University of Michigan researchers and colleagues found tiny amounts of water in mineral grains from samples from the lunar highlands obtained during the Apollo missions.
The lunar highlands are thought to represent the original crust that crystallized from a mostly molten early moon, suggesting the lunar interior contained water during this molten stage before the crust solidified, a university release said Monday.
That's difficult to reconcile with the theory that the moon formed from the debris generated during a giant impact with the proto-Earth and any water in lunar rocks was added after its formation by smaller meteorite impacts or solar wind.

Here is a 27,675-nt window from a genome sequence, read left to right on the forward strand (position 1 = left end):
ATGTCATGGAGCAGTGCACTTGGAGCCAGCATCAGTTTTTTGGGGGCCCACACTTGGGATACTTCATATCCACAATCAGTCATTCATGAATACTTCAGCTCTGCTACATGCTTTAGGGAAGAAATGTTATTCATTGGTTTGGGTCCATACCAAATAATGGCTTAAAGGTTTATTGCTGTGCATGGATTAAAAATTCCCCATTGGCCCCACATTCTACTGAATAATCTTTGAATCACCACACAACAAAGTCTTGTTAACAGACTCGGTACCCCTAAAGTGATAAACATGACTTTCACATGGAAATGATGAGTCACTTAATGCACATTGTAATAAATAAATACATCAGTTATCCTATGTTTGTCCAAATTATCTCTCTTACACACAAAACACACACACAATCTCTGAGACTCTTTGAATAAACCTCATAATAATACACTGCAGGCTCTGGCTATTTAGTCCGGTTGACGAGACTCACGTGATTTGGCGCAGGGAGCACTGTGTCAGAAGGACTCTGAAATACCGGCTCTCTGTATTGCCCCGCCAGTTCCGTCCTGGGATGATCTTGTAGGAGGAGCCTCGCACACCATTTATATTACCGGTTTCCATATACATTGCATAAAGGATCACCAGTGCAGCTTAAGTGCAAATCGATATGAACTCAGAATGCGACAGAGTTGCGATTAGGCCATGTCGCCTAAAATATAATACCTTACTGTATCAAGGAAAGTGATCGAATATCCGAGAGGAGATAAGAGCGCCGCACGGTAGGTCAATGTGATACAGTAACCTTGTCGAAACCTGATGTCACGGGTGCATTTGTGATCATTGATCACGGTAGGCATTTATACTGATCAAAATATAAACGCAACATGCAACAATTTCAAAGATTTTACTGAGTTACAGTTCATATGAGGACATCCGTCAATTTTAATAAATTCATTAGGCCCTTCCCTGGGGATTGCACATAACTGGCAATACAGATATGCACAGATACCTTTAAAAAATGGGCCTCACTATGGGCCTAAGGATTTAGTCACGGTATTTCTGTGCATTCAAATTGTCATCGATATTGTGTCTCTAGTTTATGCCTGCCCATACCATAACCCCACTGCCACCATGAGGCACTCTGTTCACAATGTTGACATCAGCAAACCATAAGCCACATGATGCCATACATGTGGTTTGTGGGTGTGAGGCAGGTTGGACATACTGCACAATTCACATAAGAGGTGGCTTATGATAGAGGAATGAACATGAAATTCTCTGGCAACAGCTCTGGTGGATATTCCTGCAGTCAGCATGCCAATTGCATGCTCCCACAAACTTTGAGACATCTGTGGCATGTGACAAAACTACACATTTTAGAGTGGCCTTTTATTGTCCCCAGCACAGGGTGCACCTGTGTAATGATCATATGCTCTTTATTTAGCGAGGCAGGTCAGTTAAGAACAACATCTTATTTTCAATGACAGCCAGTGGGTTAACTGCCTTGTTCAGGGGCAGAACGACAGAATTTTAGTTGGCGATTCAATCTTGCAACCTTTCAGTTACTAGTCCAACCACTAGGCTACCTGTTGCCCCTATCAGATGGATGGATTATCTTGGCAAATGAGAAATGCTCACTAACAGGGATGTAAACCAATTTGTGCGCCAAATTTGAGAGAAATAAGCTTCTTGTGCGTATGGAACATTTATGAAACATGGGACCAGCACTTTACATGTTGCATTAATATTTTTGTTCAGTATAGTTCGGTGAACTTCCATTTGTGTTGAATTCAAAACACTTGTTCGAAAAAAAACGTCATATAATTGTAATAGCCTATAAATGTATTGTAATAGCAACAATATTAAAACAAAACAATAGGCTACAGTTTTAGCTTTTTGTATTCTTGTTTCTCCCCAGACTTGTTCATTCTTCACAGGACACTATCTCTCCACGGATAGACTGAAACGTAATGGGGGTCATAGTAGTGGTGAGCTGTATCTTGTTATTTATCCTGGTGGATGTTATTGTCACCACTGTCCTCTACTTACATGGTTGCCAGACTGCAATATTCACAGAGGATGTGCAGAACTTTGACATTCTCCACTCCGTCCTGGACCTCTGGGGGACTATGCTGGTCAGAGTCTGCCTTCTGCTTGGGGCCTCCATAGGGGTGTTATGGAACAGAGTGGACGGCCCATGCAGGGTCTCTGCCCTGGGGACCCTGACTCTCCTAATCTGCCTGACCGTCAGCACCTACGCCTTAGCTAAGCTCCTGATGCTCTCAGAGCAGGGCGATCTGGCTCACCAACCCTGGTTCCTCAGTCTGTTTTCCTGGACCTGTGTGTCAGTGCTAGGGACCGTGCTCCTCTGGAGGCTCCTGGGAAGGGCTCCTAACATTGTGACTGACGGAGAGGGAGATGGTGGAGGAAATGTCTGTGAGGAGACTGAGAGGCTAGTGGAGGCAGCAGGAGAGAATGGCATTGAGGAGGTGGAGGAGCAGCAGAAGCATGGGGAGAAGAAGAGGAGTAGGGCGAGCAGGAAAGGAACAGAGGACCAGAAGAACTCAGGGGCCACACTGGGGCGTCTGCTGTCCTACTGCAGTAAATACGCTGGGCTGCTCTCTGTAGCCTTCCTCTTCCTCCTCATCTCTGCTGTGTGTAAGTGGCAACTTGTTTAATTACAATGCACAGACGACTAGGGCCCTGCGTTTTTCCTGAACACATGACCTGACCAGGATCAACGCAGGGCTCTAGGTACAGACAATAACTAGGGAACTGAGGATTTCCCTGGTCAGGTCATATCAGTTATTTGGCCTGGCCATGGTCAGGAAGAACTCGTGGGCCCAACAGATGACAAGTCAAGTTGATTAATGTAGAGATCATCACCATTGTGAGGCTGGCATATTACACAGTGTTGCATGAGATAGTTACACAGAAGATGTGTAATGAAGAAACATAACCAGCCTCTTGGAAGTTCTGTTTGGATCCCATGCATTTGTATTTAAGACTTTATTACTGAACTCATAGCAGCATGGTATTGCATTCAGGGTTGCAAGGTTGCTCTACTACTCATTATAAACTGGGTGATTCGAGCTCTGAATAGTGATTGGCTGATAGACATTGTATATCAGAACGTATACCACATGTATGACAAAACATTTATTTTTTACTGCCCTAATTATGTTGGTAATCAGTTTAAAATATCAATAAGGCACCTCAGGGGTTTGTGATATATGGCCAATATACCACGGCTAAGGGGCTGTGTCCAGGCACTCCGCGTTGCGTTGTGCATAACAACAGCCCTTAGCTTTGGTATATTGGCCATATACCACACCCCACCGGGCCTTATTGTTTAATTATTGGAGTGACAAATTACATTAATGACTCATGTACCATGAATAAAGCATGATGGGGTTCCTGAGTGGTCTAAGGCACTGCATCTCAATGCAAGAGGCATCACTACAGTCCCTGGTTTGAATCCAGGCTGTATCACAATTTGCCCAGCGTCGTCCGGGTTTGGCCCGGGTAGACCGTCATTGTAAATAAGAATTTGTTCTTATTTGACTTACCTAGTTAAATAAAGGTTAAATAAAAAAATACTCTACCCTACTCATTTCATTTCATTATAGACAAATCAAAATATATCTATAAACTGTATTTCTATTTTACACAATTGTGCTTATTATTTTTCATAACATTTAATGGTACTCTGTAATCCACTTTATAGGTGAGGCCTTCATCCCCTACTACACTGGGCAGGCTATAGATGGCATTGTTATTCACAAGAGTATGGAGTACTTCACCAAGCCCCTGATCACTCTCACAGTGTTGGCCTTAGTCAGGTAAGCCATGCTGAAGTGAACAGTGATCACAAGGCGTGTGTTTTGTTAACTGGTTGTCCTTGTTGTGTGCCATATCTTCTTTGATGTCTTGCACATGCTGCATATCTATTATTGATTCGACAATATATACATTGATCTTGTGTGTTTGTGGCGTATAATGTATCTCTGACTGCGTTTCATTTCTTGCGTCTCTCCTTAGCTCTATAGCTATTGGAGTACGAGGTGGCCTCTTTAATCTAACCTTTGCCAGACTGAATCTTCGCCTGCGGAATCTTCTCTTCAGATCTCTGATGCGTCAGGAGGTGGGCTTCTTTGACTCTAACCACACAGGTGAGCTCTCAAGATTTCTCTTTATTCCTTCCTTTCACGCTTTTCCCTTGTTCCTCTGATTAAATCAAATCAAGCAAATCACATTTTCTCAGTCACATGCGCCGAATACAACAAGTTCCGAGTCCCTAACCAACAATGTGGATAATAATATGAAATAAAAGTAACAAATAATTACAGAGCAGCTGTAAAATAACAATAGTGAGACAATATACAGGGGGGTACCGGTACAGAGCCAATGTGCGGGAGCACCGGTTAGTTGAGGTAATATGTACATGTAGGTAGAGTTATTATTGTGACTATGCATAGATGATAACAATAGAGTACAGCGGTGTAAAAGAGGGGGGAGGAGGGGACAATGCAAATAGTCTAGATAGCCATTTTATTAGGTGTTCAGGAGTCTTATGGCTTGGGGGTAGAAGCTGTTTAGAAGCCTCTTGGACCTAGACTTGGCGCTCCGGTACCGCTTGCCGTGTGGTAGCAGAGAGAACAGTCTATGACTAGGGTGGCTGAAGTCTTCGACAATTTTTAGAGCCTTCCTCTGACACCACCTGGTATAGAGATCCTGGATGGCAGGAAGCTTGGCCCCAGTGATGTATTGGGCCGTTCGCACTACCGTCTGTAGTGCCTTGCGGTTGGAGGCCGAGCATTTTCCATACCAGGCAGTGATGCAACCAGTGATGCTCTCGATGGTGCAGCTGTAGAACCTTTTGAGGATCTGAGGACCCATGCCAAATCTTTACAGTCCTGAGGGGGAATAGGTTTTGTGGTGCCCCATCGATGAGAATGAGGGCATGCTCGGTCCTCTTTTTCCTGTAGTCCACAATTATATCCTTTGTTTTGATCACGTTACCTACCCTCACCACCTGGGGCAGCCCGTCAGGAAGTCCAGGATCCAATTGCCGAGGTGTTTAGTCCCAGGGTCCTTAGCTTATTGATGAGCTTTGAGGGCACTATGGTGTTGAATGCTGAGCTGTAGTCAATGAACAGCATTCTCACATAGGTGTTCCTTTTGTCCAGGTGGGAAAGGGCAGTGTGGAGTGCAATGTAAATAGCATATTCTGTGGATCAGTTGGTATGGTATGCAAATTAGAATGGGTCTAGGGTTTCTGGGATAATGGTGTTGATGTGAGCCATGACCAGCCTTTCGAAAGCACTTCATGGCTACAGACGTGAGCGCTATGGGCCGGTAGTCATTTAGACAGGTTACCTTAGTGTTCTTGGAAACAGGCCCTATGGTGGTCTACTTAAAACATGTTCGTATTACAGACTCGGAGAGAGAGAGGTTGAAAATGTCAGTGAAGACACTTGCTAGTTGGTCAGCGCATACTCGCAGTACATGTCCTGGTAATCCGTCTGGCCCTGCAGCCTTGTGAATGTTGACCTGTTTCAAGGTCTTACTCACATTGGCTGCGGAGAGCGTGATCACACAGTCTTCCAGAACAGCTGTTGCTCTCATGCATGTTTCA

"Because these are some of the oldest rocks from the moon, the water is inferred to have been in the moon when it formed," UM researcher Youxue Zhang said. "That is somewhat difficult to explain with the current popular moon-formation model, in which the moon formed by collecting the hot ejecta as the result of a super-giant impact of a martian-size body with the proto-Earth.
"Under that model, the hot ejecta should have been degassed almost completely, eliminating all water."
The new findings, however, indicate the early moon was wet and that water there was not substantially lost during the moon's formation, the researchers said.